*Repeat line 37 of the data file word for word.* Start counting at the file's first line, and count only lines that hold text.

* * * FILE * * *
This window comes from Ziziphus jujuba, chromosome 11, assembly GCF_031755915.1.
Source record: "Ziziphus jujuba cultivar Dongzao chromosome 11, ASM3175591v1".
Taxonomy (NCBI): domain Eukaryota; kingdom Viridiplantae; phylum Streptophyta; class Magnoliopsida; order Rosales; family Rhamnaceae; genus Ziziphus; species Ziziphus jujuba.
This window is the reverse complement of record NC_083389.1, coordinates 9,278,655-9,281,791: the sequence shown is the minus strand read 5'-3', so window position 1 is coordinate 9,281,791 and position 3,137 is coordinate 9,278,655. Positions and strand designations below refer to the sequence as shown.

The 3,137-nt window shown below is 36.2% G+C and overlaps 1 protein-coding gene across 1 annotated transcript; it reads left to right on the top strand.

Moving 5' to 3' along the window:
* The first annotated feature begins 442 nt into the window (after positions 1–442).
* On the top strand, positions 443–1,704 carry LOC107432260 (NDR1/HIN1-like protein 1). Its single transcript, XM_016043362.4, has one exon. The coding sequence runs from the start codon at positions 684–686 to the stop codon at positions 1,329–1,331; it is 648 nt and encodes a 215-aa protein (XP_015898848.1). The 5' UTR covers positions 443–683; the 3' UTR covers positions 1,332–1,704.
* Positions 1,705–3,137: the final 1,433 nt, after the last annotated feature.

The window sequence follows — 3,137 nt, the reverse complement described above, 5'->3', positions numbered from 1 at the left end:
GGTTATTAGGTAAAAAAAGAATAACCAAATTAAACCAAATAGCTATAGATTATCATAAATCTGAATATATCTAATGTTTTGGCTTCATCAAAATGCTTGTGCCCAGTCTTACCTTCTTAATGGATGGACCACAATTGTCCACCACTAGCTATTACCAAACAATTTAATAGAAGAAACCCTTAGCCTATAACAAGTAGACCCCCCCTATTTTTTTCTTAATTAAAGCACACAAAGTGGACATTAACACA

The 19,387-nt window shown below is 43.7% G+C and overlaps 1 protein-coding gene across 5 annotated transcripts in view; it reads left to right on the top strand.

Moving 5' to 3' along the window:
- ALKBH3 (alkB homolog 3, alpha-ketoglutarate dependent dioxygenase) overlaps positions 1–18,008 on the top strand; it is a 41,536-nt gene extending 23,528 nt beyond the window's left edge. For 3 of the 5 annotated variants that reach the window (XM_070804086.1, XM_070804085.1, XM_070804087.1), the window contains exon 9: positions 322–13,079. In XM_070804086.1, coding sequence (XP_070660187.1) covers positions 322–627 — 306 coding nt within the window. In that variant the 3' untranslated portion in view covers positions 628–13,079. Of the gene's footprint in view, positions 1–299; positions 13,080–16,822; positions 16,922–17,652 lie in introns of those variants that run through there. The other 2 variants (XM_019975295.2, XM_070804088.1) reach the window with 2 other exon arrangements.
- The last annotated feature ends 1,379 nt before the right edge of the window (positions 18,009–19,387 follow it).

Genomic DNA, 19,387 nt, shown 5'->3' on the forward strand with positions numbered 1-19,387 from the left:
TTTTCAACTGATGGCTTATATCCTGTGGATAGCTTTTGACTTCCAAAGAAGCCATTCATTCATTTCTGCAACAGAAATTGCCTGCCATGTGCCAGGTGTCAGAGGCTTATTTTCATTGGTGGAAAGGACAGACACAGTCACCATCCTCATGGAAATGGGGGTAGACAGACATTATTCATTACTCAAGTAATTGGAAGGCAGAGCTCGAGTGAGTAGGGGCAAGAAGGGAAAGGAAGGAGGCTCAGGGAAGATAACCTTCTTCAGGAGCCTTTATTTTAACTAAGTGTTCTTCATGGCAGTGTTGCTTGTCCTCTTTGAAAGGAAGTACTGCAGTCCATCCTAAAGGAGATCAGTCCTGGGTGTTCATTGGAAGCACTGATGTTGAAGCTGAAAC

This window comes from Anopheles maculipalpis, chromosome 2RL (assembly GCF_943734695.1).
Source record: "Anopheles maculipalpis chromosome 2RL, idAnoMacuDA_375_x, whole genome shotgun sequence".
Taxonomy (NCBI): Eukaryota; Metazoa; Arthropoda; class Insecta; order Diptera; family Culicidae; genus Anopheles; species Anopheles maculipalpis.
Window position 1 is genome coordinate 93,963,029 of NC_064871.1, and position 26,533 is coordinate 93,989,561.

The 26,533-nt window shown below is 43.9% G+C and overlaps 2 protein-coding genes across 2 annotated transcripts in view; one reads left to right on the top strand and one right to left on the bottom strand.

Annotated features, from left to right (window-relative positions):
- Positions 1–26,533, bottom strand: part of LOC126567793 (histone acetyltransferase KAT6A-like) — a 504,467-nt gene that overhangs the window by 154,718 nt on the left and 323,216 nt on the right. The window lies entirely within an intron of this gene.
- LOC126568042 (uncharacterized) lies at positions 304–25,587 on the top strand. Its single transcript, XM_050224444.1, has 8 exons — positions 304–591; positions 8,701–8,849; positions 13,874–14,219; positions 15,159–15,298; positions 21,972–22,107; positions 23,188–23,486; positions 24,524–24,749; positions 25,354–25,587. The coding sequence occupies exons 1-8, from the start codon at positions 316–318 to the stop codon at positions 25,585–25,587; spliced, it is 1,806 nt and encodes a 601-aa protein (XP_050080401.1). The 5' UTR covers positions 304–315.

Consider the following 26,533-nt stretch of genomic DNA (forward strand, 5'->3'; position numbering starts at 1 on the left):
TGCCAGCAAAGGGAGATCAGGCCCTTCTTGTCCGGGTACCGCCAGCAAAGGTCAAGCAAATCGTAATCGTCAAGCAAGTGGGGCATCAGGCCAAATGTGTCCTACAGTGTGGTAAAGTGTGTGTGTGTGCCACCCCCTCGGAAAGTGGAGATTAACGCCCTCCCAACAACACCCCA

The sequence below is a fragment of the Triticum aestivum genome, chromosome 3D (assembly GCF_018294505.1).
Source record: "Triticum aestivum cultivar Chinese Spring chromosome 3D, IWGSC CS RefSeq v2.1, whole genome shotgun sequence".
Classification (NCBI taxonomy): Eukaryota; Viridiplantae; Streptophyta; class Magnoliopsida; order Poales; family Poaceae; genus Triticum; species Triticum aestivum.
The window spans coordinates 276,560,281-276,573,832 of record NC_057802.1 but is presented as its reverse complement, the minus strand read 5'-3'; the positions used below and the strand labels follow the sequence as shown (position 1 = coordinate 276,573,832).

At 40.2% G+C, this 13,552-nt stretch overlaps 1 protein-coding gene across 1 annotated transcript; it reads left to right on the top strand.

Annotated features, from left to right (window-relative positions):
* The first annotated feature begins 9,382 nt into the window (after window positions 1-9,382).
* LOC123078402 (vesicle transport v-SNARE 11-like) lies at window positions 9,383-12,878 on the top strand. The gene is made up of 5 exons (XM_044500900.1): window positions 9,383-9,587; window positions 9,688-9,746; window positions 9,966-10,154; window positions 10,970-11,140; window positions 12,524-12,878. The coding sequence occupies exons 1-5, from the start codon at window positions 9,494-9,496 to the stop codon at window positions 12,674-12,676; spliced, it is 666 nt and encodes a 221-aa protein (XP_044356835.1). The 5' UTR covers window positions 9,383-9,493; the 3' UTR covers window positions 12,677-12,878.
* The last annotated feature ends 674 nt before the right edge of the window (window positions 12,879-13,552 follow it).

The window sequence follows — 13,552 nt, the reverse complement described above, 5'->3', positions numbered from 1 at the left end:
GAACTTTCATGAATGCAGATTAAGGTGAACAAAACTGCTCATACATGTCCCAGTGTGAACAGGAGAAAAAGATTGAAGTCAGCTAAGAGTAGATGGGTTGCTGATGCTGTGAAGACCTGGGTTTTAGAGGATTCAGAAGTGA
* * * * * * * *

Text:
The window sequence follows — 13,552 nt, the reverse complement described above, 5'->3', positions numbered from 1 at the left end: